City Scale Geo-spatial Trajectory Estimation of a Moving Camera

Related Publications

"City Scale Geo-spatial Trajectory Estimation of a Moving Camera".
Gonzalo Vaca-Castano, Amir Roshan Zamir and Mubarak Shah
IEEE International Conference on Computer Vision and Pattern Recognition(CVPR), 2012. [PDF]

"Accurate Image Localization Based on Google Maps Street View".
Amir Roshan Zamir and Mubarak Shah
European Conference on Computer Vision (ECCV), 2010. [PDF]

Problem Definition and Overview

In this work, we address the problem of extracting the geospatial trajectory of the camera from unconstrained videos recorded in a city. The proposed method is intended for user-uploaded videos available on the web, which typically include undesired recording defects, such as blurred or uninformative frames, abrupt changes in camera motion, zooming effect, dynamical environment of the scene such as vehicles and pedestrians occluding distinct features, and lack of information of the initial position and pose (e.g. meta data) where the video was recorded.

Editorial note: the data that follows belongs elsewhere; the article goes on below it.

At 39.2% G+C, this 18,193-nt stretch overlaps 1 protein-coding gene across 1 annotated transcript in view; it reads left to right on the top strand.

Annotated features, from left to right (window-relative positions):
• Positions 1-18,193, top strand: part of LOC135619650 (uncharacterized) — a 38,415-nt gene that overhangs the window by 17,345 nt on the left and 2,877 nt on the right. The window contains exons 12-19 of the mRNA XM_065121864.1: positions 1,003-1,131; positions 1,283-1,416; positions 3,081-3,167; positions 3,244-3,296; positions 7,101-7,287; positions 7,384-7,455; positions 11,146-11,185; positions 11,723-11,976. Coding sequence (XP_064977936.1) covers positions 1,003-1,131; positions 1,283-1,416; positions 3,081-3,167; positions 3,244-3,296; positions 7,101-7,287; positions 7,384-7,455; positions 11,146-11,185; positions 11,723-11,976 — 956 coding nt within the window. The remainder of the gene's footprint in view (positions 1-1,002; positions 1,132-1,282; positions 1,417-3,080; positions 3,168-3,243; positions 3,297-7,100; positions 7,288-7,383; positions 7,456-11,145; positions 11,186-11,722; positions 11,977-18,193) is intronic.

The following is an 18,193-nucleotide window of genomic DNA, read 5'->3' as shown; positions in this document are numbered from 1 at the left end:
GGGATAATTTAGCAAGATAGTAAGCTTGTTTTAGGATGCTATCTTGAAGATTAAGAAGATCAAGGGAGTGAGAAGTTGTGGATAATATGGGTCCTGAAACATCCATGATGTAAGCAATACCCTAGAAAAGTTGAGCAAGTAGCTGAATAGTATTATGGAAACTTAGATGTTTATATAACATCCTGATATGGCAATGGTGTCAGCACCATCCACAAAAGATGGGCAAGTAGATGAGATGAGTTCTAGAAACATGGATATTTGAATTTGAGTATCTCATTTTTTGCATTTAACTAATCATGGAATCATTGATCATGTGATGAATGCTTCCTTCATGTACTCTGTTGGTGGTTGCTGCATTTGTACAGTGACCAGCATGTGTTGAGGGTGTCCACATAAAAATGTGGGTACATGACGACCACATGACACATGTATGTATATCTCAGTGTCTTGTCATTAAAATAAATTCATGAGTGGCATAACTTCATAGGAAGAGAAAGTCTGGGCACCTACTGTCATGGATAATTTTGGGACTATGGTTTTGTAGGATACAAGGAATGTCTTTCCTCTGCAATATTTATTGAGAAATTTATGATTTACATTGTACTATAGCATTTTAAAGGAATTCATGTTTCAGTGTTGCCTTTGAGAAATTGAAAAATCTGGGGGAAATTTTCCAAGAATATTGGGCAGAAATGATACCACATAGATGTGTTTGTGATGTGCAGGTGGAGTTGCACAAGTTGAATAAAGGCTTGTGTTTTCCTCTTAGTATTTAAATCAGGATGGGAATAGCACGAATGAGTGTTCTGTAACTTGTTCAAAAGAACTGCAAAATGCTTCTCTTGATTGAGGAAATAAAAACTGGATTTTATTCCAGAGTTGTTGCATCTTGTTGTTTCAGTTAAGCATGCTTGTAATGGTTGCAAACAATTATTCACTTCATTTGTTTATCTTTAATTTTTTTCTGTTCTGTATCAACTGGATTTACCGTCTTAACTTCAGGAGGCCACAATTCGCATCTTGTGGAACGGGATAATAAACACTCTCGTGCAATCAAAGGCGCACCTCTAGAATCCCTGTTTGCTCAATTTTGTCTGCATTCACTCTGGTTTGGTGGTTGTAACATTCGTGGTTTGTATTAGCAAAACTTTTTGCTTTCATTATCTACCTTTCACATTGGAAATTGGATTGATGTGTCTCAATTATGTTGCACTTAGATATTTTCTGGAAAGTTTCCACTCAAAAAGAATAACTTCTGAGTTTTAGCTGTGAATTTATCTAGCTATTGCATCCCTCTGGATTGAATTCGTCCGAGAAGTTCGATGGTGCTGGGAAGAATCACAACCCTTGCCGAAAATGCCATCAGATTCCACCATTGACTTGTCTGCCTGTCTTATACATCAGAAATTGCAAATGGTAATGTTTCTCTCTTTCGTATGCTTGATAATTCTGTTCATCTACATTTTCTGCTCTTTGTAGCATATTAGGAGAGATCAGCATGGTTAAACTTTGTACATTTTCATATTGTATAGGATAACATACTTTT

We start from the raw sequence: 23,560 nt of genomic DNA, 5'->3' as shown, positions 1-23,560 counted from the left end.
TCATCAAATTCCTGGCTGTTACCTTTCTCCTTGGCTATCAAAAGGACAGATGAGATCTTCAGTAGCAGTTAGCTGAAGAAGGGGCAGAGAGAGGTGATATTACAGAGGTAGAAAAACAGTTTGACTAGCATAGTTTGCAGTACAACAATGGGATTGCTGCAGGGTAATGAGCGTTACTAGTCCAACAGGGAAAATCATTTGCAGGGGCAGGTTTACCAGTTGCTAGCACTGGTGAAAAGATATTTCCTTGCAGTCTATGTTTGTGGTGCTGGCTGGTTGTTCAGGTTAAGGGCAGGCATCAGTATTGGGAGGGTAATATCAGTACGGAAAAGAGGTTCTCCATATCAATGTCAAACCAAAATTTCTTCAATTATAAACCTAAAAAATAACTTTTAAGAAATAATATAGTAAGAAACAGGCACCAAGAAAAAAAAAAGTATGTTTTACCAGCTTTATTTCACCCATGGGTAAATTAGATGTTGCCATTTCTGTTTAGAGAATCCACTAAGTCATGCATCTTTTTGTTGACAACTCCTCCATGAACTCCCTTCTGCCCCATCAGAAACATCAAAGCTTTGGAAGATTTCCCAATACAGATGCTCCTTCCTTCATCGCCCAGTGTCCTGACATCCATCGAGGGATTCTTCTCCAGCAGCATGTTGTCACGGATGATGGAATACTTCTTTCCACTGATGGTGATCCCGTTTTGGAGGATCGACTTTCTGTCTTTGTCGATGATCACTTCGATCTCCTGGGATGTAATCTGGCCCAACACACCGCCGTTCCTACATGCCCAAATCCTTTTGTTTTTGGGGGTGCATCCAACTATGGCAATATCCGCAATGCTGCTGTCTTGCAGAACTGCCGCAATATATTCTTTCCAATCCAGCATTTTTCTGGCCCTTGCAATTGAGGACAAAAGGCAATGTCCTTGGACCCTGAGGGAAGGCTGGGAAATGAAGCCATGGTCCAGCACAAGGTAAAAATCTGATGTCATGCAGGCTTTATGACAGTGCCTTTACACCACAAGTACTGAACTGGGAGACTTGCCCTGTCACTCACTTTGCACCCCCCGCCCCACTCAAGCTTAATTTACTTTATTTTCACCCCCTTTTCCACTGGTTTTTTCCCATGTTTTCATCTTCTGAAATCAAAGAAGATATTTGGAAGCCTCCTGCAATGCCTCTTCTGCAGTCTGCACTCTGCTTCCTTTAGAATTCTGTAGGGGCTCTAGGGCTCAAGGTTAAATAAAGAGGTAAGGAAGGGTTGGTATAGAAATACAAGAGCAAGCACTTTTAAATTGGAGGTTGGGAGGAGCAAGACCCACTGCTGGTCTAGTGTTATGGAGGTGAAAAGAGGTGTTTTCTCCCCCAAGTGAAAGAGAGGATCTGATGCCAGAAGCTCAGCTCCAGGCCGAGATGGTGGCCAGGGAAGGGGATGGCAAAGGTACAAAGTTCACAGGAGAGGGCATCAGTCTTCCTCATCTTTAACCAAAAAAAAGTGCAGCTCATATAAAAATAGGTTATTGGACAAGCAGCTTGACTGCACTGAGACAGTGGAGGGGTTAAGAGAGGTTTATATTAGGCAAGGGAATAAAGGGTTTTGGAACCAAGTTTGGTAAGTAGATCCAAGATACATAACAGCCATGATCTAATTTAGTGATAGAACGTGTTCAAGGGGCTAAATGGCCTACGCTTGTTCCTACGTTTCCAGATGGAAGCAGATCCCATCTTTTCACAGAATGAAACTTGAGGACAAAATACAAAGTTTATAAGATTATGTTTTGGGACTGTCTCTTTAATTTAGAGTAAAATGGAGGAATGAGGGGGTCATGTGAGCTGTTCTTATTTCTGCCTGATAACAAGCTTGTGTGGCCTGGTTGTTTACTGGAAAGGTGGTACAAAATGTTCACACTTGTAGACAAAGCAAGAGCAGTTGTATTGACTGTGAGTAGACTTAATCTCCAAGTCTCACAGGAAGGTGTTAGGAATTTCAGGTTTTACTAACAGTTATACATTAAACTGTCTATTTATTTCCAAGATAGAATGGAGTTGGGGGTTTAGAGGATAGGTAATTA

Three examples of unconstrained videos from which we want to extract their trajectories.

Proposed Method

The steps of our method for estimating the trajectory of a moving camera in a city are despited in the next figure:

Schematic of our method for estimating the geospatial trajectory of a camera in a city.

Frames are sampled periodically from the video. Each frame of a video is geolocalized, with the help of a reference dataset of Street View images with GPS placemarks, according to the procedure described in our previous work . The output of the individual frame geolocalization algorithm is a probability map with votes over the most probable locations. In our previous work, the highest peak in the probability map of votes is selected as the GPS location of a query image. However, the same technique fails in videos because sequences typically contain many frames that are not assigned to the correct geolocation.